JMM was rushed to the nearby dispensary in her rural home, which was not well-equipped and did not have qualified staff to treat her. After a few hours, she was transferred to the county referral hospital, located about 15.6 km from her home.  She was admitted and treated for three days, but the hospital determined that she needed specialized treatment that it could not provide. She was referred to a mission hospital 50 km away. Here she was quickly admitted to the intensive care unit because she could no longer talk at this point.  However, this hospital was also unable to provide the specialized treatment she required after admitting her for seven days, so she was transferred to the national hospital in the capital. Here she was treated and discharged after 68 days. Unfortunately, her condition further worsened when she developed chronic kidney disease related to her earlier complications that required a kidney transplant. She nevertheless did not receive a transplant and succumbed to the disease in 2018 because she had no money for her monthly dialysis. JMM’s story is just one of hundreds of thousands of similar cases in Kenya. Every year, healthcare providers attend to approximately 120 000 cases of botched abortions in the country(Susheela Singh et al., 2013, p. 15).

The status quo

Despite the adoption of the 2010 Constitution that provided for a wider framework for the provision of abortion, the penal code has yet to be revised to reflect the language of the Constitution(Hussain R, 2012). According to the Penal code, the penalty for performing an “unlawful” abortion for providers is up to 14 years in prison and seven-year prison sentence for the woman who procured the abortion (Kenya Law Report, 2010, p. 24). As a result, healthcare providers are scared and generally reluctant to offer abortion services. Those who perform abortions are either forced to pay bribes to the police or criminally prosecuted. They are stigmatised and discriminated against and face harassment from the police and the community (Center for Reproductive Rights, 2010, p. 80).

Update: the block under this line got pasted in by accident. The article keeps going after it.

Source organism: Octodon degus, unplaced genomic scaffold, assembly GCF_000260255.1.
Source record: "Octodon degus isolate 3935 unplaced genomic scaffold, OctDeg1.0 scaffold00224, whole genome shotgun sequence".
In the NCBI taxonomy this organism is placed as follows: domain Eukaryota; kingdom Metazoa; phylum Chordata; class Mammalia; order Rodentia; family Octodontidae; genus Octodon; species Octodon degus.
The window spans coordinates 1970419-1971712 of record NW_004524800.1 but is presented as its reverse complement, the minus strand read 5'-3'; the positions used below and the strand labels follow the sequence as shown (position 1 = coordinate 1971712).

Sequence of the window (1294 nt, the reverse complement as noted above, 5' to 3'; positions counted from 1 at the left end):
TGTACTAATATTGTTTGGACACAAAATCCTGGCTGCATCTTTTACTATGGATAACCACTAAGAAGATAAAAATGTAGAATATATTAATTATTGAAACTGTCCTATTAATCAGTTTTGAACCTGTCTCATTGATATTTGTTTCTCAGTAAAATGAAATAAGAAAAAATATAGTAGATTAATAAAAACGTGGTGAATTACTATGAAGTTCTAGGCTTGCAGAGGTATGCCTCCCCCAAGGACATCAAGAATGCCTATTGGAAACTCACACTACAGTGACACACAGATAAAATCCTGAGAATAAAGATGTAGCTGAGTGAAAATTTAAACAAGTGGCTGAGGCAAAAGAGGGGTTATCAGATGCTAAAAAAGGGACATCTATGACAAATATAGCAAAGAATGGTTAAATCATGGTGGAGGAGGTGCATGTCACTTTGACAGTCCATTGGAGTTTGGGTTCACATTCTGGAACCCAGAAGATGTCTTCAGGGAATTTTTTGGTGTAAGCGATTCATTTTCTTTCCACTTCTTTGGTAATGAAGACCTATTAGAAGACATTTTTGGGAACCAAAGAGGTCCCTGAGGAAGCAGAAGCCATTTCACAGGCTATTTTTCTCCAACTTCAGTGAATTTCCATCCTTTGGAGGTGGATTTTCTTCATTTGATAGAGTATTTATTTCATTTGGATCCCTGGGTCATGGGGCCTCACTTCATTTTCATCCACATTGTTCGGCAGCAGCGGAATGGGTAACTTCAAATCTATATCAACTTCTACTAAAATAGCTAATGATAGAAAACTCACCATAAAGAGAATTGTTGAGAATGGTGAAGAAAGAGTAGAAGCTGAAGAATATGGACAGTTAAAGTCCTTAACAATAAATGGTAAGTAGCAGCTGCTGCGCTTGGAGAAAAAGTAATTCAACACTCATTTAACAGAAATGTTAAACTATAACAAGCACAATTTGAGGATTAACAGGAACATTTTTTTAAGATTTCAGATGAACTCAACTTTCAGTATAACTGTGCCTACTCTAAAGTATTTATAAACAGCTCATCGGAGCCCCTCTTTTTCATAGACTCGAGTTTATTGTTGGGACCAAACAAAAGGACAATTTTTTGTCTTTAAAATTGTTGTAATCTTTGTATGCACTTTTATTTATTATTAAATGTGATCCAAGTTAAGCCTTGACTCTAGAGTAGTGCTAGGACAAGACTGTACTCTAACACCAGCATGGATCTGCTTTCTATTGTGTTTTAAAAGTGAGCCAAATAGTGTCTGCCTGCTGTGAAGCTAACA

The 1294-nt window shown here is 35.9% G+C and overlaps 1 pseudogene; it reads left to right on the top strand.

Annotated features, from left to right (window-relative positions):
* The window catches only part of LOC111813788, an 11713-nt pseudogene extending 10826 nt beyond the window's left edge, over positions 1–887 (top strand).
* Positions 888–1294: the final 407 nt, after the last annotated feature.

Lack of clarity about who qualifies for an abortion presents additional challenges and causes widespread confusion among healthcare providers. While the Kenyan Constitution allows abortion in cases where the woman’s health is at risk (a 2019 High Court ruling has interpreted this to include cases of rape), some healthcare providers and most Kenyan women lack information on when abortion is allowed, which leads to widespread confusion and misunderstanding.

There are reports of healthcare providers discouraging women from having abortions and failing to discuss it as an option when counseling women who qualify for legal abortions. Women also have limited avenues for redress if they are denied abortion care or mistreated for seeking an abortion. Further, international policies like the Mexico City policy (also known as the Global Gag Rule) contribute to limiting millions of women’s and girls’ access to safe abortion care when they need it(Mavodza, Goldman, & Cooper, 2019).